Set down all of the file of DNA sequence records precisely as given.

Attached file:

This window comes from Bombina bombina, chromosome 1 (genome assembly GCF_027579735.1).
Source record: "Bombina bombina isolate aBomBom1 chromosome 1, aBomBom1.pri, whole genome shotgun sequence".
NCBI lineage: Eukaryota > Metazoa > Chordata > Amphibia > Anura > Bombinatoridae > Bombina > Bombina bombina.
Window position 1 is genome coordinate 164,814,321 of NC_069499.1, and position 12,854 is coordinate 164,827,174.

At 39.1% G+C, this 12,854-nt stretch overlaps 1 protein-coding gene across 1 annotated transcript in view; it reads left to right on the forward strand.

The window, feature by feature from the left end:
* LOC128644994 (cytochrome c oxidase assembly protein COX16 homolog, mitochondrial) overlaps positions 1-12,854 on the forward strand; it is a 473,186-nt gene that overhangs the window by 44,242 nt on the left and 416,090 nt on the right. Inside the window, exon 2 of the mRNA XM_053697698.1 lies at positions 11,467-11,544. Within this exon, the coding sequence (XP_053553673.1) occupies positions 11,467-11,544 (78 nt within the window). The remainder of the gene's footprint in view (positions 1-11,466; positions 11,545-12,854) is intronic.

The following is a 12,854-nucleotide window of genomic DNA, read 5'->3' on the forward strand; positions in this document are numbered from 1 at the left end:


This window comes from Bombina bombina, chromosome 1 (genome assembly GCF_027579735.1).
Source record: "Bombina bombina isolate aBomBom1 chromosome 1, aBomBom1.pri, whole genome shotgun sequence".
NCBI lineage: Eukaryota > Metazoa > Chordata > Amphibia > Anura > Bombinatoridae > Bombina > Bombina bombina.
Window position 1 is genome coordinate 164,814,321 of NC_069499.1, and position 12,854 is coordinate 164,827,174.

At 39.1% G+C, this 12,854-nt stretch overlaps 1 protein-coding gene across 1 annotated transcript in view; it reads left to right on the forward strand.

The window, feature by feature from the left end:
* LOC128644994 (cytochrome c oxidase assembly protein COX16 homolog, mitochondrial) overlaps positions 1-12,854 on the forward strand; it is a 473,186-nt gene that overhangs the window by 44,242 nt on the left and 416,090 nt on the right. Inside the window, exon 2 of the mRNA XM_053697698.1 lies at positions 11,467-11,544. Within this exon, the coding sequence (XP_053553673.1) occupies positions 11,467-11,544 (78 nt within the window). The remainder of the gene's footprint in view (positions 1-11,466; positions 11,545-12,854) is intronic.

The following is a 12,854-nucleotide window of genomic DNA, read 5'->3' on the forward strand; positions in this document are numbered from 1 at the left end: